Mike Downham and Pete Cannell review CLIMATE CHANGE AS CLASS WAR by Matthew T. Huber: Verso 2022
A couple of weeks ago one of us had the opportunity to join an early morning direct action outside the SSE offices in Glasgow. The action, called by Unite rank-and-file construction workers and the Black List Support Group was against the dismissal on Christmas Eve of high-voltage electrician Greig McArthur by Kirby Engineering, an SSE subcontractor. No reason was given for the dismissal, but it followed closely on McArthur’s request for recognition of Unite as the negotiating Union in his workplace. The direct action, which consisted of about 20 of us with leaflets, banners and a film-crew outside the main entrance, resulted in McArthur’s reinstatement. No attempt was made to enter the building, but the perceived threat of entry resulted in the main entrance doors being locked, and visible panic of staff in the foyer as they directed arriving employees to the back entrance of the building. On the back of this win, against one of the five big energy companies in the UK, McArthur’s branch is organising a combine of all electrical and mechanical workers in Scotland to not only push for recognition but also for proper wages and conditions.
As the power of rank-and-file of workers grows, the seizure of the means of production of energy and its distribution moves from being a pipe-dream to something highly possible. Nothing less than public ownership and democratic control of energy is necessary to prevent climate chaos. It’s the only way we can decarbonise energy in time, and the only way we can make sure that workers in the energy sector have secure jobs with proper wages and conditions – two goals which are inextricably linked.
When so much is at stake, when there’s so little time, and when left politics, nationally and globally, remains so weak, it’s inevitable that this will be a time when many people suggest different strategies. None of them will have all the answers. Rather than accept or reject a particular view-point, we need to discuss the strengths and weaknesses of each proposal and evolve a strategy which is truly collective. Discussion of each contribution to the debate is an opportunity to move forward to address the most urgent issue of our time. In our view Mathew Huber’s book Climate Change as Class War has significant strengths but also significant weaknesses. First, we’ll discuss the strengths.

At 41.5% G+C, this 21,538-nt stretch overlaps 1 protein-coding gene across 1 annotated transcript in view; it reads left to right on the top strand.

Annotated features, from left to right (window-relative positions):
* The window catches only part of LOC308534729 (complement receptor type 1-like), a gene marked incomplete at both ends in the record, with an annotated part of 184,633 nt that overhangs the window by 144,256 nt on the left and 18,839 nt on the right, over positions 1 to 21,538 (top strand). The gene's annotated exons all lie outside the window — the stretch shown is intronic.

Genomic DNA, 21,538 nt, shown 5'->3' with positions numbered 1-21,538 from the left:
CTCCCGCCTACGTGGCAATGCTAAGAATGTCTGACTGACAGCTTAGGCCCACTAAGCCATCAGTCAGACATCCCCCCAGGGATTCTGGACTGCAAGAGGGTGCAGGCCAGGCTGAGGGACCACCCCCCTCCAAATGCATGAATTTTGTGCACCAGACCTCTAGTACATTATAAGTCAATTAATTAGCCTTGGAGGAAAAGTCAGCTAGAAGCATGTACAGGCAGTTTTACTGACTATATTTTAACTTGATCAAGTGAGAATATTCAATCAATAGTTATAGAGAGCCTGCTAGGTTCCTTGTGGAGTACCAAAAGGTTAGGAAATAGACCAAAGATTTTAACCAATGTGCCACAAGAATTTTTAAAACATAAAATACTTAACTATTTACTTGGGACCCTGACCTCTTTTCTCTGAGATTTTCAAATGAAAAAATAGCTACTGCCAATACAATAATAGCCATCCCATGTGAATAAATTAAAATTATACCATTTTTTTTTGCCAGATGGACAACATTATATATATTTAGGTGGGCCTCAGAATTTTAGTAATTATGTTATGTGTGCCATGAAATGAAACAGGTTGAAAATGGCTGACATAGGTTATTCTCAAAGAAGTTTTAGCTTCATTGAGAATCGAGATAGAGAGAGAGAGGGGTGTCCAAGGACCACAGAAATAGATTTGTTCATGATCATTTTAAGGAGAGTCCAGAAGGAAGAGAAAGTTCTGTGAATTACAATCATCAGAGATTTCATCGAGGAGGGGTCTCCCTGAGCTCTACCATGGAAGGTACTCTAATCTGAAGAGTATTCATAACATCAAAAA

Huber writes with refreshing urgency. In his first paragraph he reminds us that
in 2018 the IPCC gave us 12 years (now eight!) to implement rapid far-reaching and unprecedented changes in all aspects of society
Scientists are saying that humanity must unite and face what could be its last fight.
It’s also helpful to be reminded that capitalism has made human emancipation possible because on the one hand it has developed production to the necessary level, and on the other hand it has created a class which has the collective power to emancipate.
Seizing the means of production
This is the focus of Huber’s call to action – as it surely must be for any successful and sustainable climate strategy. The only solution is for global production to become socially coordinated. We need to seize the means of production of energy, housing, transport and food so that they can all be decarbonised.
Reconciliation with nature
Also unarguable is Huber’s contention that the working class, now the vast majority of humanity, is most critically separated from the land, so that its livelihood no longer has a direct relationship with nature. The working class is entirely dependent on a wage for survival. This social coordination of global production, Huber says, needs to be entrenched in a reconciliation of humanity’s relationship with nature.
Social coordination of production, Huber says, also needs to be rooted in “species solidarity” – which looks beyond international solidarity towards a world ethos
where workers in all countries recognise that the very conditions for species survival are at stake, and that survival depends on defeating the small minority of our species who control production
Recognising the daunting scale of the difficulties ahead of us, Huber encourages us by pointing to the current growth of strikes in the US. Here in the UK, we are also seeing a big resurgence of strike action. Particularly inspiring is the intensification of strikes by NHS workers –
Click here to watch video (8 mins 24 secs)